a newspaper man adjusts his pen

Friday, September 26, 2008

A cemetery befitting of heroes

When the dust settled from the great Battle of Gettysburg, fence posts were uprooted and the bodies of Union and Confederates soldiers were strewn among 5,000 horses that also were killed.

“The only thing you can compare it to is a hurricane,” said National Park Service Ranger Angie Atkinson, while giving a tour in late August through the cemetery where many of the men were buried.

The town of Gettysburg, Pa., home to 2,400 war-weary residents, knew something important had just take place in the Civil War when the U.S. Army took victory over the three-day battle July 3, 1863. No one knew at the time, though, that the battle was turning point in the war for the North, Atkinson said.

Gettysburg quickly set out to honor the 3,500 dead Union soldiers who had been buried in temporary shallow graves with a cemetery befitting of heroes. The remains of another 3,320 Confederate solders killed in the battle would eventually be reburied in Southern cemeteries.

William Saunders, a botanist and native of Scotland who designed the park system in Washington, D.C., was selected to carve from the battlefield the Soldiers’ National Cemetery where President Abraham Lincoln delivered his most famous address.

Saunders spread the graves in a series of arches around an impressive monument, and he wanted the bodies to be buried randomly below flat grave markers. The states were quick to protest that plan so he relented and created sections dedicated to each state that sided with the Union. Separate rows were marked off behind them for the bodies of 979 unknown soldiers who were given knee-high white marble blank tombstones. They all were laid to rest in simple pine coffins, Atkinson said.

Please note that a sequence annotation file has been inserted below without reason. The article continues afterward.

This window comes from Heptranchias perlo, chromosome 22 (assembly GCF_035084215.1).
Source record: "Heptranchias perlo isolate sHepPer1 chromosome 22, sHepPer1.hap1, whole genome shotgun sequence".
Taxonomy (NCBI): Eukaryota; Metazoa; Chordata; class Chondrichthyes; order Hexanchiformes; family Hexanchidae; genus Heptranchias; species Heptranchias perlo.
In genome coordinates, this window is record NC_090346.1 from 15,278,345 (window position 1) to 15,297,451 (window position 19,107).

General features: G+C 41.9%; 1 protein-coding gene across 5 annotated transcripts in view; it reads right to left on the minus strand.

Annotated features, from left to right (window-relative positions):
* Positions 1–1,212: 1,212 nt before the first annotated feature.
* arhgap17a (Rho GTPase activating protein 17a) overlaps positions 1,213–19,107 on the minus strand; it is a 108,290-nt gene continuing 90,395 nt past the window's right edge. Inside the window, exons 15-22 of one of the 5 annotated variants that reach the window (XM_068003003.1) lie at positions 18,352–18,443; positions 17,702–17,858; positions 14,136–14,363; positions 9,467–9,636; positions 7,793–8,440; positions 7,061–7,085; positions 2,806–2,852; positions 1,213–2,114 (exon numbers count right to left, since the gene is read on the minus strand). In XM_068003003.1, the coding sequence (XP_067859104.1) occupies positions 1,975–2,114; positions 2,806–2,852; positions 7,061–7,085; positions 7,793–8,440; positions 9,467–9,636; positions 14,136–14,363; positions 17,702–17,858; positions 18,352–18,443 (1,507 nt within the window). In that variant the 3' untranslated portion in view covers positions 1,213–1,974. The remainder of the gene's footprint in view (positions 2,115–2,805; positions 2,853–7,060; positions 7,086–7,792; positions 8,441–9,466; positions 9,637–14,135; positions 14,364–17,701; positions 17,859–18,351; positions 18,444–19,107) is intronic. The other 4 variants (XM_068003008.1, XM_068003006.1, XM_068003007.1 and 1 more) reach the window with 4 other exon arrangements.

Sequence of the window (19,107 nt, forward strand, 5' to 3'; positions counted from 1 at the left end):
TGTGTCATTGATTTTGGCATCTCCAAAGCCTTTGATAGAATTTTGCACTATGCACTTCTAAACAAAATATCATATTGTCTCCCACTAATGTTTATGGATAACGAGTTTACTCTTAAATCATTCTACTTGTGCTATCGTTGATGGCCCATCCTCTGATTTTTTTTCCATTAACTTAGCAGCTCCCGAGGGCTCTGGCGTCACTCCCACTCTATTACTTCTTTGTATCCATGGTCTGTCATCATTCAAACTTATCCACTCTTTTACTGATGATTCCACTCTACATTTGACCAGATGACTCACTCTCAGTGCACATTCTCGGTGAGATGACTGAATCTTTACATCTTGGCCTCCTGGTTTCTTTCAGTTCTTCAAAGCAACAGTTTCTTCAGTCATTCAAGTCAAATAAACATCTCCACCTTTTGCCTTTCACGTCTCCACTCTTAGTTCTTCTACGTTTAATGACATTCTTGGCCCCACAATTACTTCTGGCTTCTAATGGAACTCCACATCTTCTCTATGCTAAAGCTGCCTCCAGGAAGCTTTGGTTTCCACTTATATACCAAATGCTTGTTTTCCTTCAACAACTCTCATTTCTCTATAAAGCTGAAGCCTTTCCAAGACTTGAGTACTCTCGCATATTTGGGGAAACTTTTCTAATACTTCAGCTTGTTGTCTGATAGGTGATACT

American sculptor Randolph Rogers, who designed the Christopher Columbus doors for the U.S. Capitol, was commission to create a national memorial of sorrow to stand in the center of the cemetery. He placed a statue of Liberty atop the marble monument, and she is holding a sword in one hand and a wreath of peace in the other. It was completed in 1869 with four statues seated around the base to represent the chapters of time – history, war, peace and plenty.

This cemetery is a short walk from the new $135 million Museum and Visitor Center of Gettysburg that opened this year. Go there. The place is outstanding.

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